For nitrates, which can lead to algae blooms and kill some fish species in coastal waters, the rate of retention in the wetlands has decreased some from the early years but remains consistent, from about 35 percent to 25 percent.

"In the long term, it looks like the wetland gets less effective at retaining phosphorus. For nitrates, it's different. That retention is controlled by microbes, and they are becoming stronger every year, so we expect the removal of nitrates to level off, or maybe even get better," Mitsch said.

Perhaps the greatest value of the wetland research park, Mitsch said, is that "It teaches us a lot about how nature does things."

This work has been supported by the U.S. Department of Agriculture, the U.S. Environmental Protection Agency, the Wilma H. Schiermeier Olentangy River Wetland Research Park, and Ohio State's School of Environmental and Natural Resources, Environmental Science Graduate Program, and Ohio Agricultural Research and Development Center.

Co-authors of the presentation include Li Zhang, Kay Stefanik, Blanca Bernal and Amanda Nahlik of the ORWRP; Christopher Anderson of the Auburn University School of Forestry and Wildlife Sciences; and Maria Hernandez of the Environmental Biotechnology Unit, Institute of Ecology, Xalapa, Veracruz, Mexico. Anderson and Hernandez completed their Ph.D.s at the ORWRP a few years ago.

Contact: William Mitsch, (Mitsch will be at the ESA meeting in Pittsburgh through Friday and is accessible by e-mail there. To reach him by phone at the meeting, contact Emily Caldwell, (614) 292-8310 or

William Mitsch | EurekAlert!
Further information:

More articles from Ecology, The Environment and Conservation:

nachricht Dispersal of Fish Eggs by Water Birds – Just a Myth?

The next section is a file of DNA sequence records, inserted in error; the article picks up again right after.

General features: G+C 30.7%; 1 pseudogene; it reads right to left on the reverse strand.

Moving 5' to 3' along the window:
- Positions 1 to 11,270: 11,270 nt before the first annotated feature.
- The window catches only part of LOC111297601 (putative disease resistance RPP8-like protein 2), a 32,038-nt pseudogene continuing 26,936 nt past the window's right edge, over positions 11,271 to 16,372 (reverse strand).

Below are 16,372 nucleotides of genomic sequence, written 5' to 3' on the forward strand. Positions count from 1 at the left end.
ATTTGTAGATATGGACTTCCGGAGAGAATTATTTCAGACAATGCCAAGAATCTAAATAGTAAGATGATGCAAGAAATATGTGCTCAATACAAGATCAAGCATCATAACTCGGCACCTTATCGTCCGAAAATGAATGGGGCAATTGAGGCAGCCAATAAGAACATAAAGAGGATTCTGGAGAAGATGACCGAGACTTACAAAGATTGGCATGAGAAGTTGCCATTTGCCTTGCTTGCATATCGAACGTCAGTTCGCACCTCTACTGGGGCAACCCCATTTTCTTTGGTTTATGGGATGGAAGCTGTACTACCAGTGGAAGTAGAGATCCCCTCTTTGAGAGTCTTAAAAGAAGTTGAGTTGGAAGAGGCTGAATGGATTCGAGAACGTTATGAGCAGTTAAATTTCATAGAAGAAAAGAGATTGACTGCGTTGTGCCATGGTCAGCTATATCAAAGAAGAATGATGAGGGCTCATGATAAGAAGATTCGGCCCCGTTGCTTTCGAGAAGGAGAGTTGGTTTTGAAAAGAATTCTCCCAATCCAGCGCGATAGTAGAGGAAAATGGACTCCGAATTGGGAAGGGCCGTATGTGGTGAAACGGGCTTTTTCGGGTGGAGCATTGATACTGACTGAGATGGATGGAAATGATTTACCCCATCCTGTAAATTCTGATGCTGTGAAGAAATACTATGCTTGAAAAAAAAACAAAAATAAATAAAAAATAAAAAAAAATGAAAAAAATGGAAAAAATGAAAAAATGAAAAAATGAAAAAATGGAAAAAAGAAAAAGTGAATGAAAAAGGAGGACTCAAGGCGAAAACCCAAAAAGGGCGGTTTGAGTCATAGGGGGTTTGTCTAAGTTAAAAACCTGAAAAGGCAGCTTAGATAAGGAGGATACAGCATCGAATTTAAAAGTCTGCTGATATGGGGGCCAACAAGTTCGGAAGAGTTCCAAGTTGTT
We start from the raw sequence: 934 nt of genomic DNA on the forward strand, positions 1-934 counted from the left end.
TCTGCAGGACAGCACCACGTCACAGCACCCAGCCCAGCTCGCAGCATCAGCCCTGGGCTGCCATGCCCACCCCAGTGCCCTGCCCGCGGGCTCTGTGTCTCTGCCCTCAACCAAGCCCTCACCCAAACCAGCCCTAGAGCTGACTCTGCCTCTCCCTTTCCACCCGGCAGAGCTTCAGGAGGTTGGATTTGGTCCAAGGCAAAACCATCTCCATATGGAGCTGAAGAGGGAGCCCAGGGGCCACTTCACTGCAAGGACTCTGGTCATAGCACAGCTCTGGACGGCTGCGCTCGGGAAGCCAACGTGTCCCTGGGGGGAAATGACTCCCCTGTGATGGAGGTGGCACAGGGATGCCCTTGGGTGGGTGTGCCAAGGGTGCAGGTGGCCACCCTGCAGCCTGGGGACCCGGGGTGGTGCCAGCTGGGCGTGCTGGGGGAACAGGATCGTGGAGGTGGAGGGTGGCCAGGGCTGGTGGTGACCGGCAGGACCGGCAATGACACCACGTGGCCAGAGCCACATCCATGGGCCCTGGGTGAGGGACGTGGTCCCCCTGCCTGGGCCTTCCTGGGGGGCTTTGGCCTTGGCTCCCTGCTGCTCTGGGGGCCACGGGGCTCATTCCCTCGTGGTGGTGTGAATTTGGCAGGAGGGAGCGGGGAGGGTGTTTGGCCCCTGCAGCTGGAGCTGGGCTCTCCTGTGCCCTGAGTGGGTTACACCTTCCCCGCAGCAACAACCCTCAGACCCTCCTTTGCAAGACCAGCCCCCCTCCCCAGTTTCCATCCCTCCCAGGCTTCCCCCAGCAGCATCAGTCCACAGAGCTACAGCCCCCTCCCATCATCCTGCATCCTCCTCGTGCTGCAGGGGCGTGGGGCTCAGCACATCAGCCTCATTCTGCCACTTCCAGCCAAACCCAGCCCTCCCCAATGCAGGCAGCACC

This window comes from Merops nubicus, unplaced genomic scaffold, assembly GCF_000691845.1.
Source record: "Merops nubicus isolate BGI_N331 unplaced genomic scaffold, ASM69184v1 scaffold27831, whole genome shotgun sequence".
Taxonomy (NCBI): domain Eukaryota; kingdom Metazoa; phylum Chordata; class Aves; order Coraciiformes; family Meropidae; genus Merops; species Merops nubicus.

19.02.2018 | Universität Basel

nachricht Removing fossil fuel subsidies will not reduce CO2 emissions as much as hoped
08.02.2018 | International Institute for Applied Systems Analysis (IIASA)

All articles from Ecology, The Environment and Conservation >>>

The most recent press releases about innovation >>>

Die letzten 5 Focus-News des innovations-reports im Überblick:

Im Focus: Space observation with radar to secure Germany's space infrastructure

Satellites in near-Earth orbit are at risk due to the steady increase in space debris. But their mission in the areas of telecommunications, navigation or weather forecasts is essential for society. Fraunhofer FHR therefore develops radar-based systems which allow the detection, tracking and cataloging of even the smallest particles of debris. Satellite operators who have access to our data are in a better position to plan evasive maneuvers and prevent destructive collisions. From April, 25-29 2018, Fraunhofer FHR and its partners will exhibit the complementary radar systems TIRA and GESTRA as well as the latest radar techniques for space observation across three stands at the ILA Berlin.

The "traffic situation" in space is very tense: the Earth is currently being orbited not only by countless satellites but also by a large volume of space...